Larry's Thoughts on Web Style

Please realize that I am not a graphics artist and, in fact, consider myself more of a technician than a creative person. Just because you have learned how to do something doesn't mean you should use every technique you know. I urge you to look at many pages and consider what looks good. Pay special attention to some of the lists of sites that are award winning.

I believe that the main consideration of most web page designers should be to make their page effective and not just look good or show off their web programming skills. Most people will use a modem, so avoid things that will download slowly. Simple, clean web pages often are best.

"Rules" dealing with Graphics
1. Use the correct file format. Normally you should use JPG files for photographic images and medical pictures. Use GIF files for illustrations and most other images.
2. Keep your images as small as possible. Most images should not occupy more than about one-fourth or one-third of the screen width. Since the typical user will look at your pages using a 640 dot wide by 480 dot high screen, your images should normally be no more than 150 to 200 dots wide. This means that if you scan 3 by 5 inch photographs, you will only need 75 to 100 dots per inch or less.
3. Keep your file sizes small. Smaller files will load much faster than larger ones. I suggest that you work to keep your image files at less that 10K. I try to never let my images exceed 20K. You can set JPG compression quite high and still have a photograph that will look nice on your web page. If it takes too long to load your web page, many users will simply cancel the load and go on to something else.
4. Avoid animated GIFs. Animated GIFs can add some interest to your web pages, but I recommend that you avoid them because they don't release the connection between the browser and the server. There are some Java applets that will let you accomplish the same effect that are much kinder to the Internet community.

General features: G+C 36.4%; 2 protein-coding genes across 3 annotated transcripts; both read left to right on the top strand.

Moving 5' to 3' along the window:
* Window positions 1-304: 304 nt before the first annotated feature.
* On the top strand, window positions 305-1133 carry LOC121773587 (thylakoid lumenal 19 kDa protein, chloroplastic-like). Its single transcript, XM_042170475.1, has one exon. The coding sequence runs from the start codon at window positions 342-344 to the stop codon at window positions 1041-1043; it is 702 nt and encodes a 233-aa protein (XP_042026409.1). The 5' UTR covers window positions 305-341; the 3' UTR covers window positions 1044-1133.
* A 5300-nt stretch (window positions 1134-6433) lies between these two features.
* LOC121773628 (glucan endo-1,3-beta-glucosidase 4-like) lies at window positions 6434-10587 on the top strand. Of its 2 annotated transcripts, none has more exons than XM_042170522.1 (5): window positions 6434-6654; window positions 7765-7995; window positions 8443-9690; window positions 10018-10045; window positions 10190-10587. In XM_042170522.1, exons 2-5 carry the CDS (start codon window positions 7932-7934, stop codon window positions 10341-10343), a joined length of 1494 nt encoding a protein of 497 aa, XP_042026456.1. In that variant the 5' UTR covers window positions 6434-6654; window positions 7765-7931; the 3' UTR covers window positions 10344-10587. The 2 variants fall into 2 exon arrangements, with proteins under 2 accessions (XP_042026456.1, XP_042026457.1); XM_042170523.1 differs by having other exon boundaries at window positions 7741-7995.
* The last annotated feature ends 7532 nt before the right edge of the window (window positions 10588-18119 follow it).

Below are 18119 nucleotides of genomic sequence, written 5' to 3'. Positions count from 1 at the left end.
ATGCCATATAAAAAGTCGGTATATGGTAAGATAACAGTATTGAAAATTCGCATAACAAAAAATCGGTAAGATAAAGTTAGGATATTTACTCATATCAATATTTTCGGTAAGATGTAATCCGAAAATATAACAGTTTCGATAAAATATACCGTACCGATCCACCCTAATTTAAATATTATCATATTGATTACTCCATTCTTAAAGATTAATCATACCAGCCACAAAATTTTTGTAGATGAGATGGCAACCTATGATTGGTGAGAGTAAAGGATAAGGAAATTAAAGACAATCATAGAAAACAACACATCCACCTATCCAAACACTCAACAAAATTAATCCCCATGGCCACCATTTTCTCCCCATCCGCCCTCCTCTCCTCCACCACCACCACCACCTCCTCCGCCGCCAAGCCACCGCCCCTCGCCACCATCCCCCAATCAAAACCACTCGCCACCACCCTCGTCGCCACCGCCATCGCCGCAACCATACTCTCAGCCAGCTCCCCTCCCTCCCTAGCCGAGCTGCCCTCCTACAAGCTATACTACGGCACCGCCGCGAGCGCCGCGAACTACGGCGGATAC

Some other "Rules"
5. Don't use the Blink attribute. Use color, a small icon, or size to draw attention to a portion of your page. I don't know anyone who likes to have something blink on their screen.
6. Learn to use Tables. While the <TABLE> tag is considered advanced HTML, it is very effective for controlling spacing. You can use the <PRE> tag to line up columns of information, but then everything will appear in a fixed pitch font. You can also use the &nbsp; command or several of them to create space between "columns," but remember that the user can set default fonts and font sizes on their browser. Things will almost certainly appear different on someone else's machine than on the one you use. [This page is an example of how I use tables to make a better looking page.]
7. Use frames sparingly. Later versions of many browsers now support frames. While there are a few examples where I have seen them used effectively, most of the time I find them annoying. Because the Back button of browsers works differently within a frame, special consideration should be given to navigation.
8. Test your links. I recommend that you use relative addressing for your links when you can. That way it is easy to move your pages from one machine to another or from one directory to another. With some html editors, you need to be specially careful that your IMG SRC links are not to your local drive. A reference to an image on your C-drive may work fine when viewed from your machine, but it clearly will not work when viewed from someone else's computer.

This page was last changed on November 27, 2002. If you have any suggestions, additions, or corrections send them to Larry Loos,

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